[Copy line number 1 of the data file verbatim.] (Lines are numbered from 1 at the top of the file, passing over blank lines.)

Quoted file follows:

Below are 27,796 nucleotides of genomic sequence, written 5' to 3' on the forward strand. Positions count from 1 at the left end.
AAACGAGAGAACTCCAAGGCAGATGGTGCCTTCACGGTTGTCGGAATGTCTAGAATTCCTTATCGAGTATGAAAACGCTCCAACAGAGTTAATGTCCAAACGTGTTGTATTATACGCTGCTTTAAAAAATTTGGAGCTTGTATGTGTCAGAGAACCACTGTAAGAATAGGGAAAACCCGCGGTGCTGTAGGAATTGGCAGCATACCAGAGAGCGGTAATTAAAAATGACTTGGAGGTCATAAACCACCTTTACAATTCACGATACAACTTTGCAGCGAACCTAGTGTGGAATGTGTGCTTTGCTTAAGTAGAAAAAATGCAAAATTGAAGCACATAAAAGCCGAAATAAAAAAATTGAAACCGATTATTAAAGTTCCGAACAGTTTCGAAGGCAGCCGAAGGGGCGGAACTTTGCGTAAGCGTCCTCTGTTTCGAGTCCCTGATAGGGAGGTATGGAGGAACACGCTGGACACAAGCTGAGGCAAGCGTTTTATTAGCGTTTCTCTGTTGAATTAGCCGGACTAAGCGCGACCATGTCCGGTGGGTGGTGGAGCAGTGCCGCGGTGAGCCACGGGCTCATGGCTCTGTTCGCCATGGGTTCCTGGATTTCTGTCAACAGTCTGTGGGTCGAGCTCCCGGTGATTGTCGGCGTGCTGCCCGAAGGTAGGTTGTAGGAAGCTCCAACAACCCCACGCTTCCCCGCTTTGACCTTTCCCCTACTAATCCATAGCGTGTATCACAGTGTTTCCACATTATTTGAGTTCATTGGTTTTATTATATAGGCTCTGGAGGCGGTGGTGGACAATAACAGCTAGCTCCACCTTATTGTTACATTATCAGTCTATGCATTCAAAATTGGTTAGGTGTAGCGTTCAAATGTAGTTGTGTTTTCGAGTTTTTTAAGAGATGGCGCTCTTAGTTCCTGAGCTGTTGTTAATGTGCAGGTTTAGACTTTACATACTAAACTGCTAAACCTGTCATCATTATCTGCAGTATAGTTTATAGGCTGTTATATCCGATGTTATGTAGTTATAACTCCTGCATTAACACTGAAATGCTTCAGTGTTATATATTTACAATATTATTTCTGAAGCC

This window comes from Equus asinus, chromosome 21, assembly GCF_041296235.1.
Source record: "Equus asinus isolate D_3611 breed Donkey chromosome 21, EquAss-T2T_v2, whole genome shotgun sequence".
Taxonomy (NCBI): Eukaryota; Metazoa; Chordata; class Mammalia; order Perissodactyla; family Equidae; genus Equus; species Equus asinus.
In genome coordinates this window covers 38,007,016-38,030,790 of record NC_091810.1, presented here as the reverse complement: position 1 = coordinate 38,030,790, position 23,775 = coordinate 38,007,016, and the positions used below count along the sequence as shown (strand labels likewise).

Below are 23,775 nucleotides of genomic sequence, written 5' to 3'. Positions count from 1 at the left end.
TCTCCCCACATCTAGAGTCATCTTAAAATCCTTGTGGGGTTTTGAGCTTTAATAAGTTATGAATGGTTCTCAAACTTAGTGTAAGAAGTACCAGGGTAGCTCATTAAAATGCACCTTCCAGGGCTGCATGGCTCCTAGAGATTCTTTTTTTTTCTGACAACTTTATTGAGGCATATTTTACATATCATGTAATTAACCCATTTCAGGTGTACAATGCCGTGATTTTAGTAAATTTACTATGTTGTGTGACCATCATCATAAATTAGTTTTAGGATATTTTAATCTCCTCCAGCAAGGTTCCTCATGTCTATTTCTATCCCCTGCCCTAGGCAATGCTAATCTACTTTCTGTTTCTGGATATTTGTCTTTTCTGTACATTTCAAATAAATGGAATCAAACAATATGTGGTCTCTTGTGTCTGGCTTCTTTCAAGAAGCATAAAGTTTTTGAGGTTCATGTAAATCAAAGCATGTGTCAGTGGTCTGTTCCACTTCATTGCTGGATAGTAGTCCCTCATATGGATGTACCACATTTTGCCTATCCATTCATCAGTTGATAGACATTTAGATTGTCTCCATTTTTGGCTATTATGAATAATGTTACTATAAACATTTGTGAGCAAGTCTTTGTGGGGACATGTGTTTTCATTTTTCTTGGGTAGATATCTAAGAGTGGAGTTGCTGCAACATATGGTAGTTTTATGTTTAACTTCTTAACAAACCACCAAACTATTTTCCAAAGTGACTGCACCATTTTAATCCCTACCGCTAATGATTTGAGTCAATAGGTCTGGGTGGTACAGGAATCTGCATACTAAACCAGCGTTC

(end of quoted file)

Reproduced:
Below are 27,796 nucleotides of genomic sequence, written 5' to 3' on the forward strand. Positions count from 1 at the left end.